Jane Goodall Is Still Wild at Heart

Jane Goodall on Lake Tanganyika, offshore from Gombe Stream National Park in Tanzania. Credit Michael Christopher Brown/Magnum, for The New York Times
Jane Goodall on Lake Tanganyika, offshore from Gombe Stream National Park in Tanzania. Credit Michael Christopher Brown/Magnum, for The New York Times

Half a century ago, she journeyed into the Tanzanian jungle to change how the world saw chimpanzees. Today the world’s most famous conservationist is on a mission to save their lives.

Jane Goodall was already on a London dock in March 1957 when she realized that her passport was missing. In just a few hours, she was due to depart on her first trip to Africa. A school friend had moved to a farm outside Nairobi and, knowing Goodall’s childhood dream was to live among the African wildlife, invited her to stay with the family for a while. Goodall, then 22, saved for two years to pay for her passage to Kenya: waitressing, doing secretarial work, temping at the post office in her hometown, Bournemouth, on England’s southern coast, during the holiday rush. She had spent her last few days in London saying goodbyes and picking up a few things for the trip at Peter Jones, the department store in Chelsea. Now all this was for naught, it seemed. The passport must have fallen out of her purse somewhere.

It’s hard not to wonder how subsequent events in her life — rather consequential as they have turned out to be to conservation, to science, to our sense of ourselves as a species — might have unfolded differently had someone not found her passport, along with an itinerary from Cook’s, the travel agency, folded inside, and delivered it to the Cook’s office. An agency representative, documents in hand, found her on the dock. “Incredible,” Goodall told me last month, recalling that day. “Amazing.”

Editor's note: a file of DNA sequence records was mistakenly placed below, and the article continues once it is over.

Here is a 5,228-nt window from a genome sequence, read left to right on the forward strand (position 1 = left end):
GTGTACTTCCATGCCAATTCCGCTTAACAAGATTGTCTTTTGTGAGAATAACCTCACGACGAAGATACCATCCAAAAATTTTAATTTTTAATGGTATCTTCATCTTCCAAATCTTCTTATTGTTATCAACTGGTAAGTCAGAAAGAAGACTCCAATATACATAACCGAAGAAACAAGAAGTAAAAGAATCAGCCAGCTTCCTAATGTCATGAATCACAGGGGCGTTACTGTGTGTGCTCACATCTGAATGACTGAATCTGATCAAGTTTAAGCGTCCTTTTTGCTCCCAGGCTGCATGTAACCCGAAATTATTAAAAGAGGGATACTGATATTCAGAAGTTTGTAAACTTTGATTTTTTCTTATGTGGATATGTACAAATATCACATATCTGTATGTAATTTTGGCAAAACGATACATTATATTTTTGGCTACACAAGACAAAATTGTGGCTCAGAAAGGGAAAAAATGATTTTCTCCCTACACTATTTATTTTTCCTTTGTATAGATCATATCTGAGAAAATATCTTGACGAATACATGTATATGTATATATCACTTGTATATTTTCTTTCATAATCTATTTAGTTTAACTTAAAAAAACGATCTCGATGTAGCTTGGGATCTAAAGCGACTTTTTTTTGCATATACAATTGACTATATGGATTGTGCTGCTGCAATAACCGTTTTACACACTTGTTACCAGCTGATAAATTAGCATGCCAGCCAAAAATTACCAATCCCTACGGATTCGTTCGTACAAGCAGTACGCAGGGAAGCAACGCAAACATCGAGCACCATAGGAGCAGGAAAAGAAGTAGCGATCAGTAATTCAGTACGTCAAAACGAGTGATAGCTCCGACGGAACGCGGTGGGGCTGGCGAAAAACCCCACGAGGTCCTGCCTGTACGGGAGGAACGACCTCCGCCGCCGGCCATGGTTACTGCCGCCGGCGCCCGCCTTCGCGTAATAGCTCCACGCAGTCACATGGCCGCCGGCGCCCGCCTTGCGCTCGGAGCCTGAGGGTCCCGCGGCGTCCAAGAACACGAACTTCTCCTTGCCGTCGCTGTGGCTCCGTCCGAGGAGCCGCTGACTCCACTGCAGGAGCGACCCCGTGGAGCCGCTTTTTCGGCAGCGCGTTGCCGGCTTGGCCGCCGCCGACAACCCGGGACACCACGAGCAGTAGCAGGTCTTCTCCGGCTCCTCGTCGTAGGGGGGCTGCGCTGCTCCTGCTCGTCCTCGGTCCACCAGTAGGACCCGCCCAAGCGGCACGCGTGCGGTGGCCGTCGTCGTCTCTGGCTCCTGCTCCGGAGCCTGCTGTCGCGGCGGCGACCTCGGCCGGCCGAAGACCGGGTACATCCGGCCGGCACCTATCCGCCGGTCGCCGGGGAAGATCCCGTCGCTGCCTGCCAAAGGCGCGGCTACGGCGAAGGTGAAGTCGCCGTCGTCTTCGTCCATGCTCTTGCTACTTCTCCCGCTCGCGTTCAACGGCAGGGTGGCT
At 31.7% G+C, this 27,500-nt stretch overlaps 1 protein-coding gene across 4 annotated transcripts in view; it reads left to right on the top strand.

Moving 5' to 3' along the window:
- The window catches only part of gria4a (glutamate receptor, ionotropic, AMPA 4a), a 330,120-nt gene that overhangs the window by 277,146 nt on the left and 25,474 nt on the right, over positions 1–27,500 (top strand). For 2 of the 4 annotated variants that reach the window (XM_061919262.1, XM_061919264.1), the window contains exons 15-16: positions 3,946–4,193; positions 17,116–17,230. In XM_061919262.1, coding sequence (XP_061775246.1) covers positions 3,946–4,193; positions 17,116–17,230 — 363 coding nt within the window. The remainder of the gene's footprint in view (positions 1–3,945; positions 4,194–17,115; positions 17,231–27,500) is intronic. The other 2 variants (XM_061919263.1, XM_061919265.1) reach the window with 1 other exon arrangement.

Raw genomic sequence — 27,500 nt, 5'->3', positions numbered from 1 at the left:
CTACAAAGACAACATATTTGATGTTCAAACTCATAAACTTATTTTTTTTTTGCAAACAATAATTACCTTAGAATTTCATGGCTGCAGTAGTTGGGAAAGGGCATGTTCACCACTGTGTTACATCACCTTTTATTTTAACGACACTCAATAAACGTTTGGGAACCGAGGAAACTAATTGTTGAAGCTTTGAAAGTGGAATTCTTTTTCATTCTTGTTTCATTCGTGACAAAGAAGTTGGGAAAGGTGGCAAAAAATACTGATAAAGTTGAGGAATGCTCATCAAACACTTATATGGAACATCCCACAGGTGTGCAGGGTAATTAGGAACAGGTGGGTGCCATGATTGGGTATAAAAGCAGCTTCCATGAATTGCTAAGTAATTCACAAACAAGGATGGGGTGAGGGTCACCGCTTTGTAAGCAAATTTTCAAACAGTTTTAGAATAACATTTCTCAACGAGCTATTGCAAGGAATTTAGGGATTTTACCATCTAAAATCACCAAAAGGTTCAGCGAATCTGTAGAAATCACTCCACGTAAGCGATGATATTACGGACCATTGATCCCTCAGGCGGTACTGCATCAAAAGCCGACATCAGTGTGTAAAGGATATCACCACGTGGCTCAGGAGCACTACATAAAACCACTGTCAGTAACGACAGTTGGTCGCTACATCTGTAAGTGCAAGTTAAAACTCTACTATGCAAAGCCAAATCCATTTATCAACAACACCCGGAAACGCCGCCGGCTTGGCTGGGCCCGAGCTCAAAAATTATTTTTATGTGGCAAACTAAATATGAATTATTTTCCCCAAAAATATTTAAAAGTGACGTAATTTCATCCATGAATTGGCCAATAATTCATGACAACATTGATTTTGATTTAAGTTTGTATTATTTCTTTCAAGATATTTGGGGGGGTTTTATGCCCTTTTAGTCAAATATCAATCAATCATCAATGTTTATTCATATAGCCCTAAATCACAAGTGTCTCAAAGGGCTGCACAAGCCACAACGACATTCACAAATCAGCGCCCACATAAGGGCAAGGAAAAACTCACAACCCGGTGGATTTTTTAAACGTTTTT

Excited and apprehensive, she boarded the ship, the Kenya Castle, with her mother and uncle, and together they inspected the vessel, circling its decks, looking out the porthole in the room she would occupy for the better part of a month. Then her family departed, and at 4 in the afternoon, the ship cast off. Twenty-four hours later, as most of the passengers were suffering from seasickness on their traverse across the Bay of Biscay, Jane Goodall was at the prow of the ship — “as far forward as one could get,” she wrote to her family. Her letter also recorded, in a detailed manner that foreshadowed the keen observational skills she would bring to her research as well as the literary bent she would deploy in reaching a broad audience, how the sea changed color as the bow rose and fell with the waves. “The sea is dark inky blue, then it rises up a clear transparent blue green, and then it breaks in white and sky blue foam. But best of all, some of this foam is forced back under the wave from which it broke, and this spreads out under the surface like the palest blue milk, all soft and hazy at the edge.”

Because the Suez Canal was closed — war broke out on the Sinai Peninsula several months earlier — the ship took the long route, around the Cape of Good Hope. Three weeks passed before the Kenya Castle reached Mombasa, on the Indian Ocean. Goodall was sad to leave her cabinmates and the other friends she made on the journey: an engineer, a governess, a man volunteering at a leper colony. But she had waited a long time for this moment. She was just 8 when, inspired by the stories of Tarzan and Dr. Doolittle, she resolved to live in Africa one day.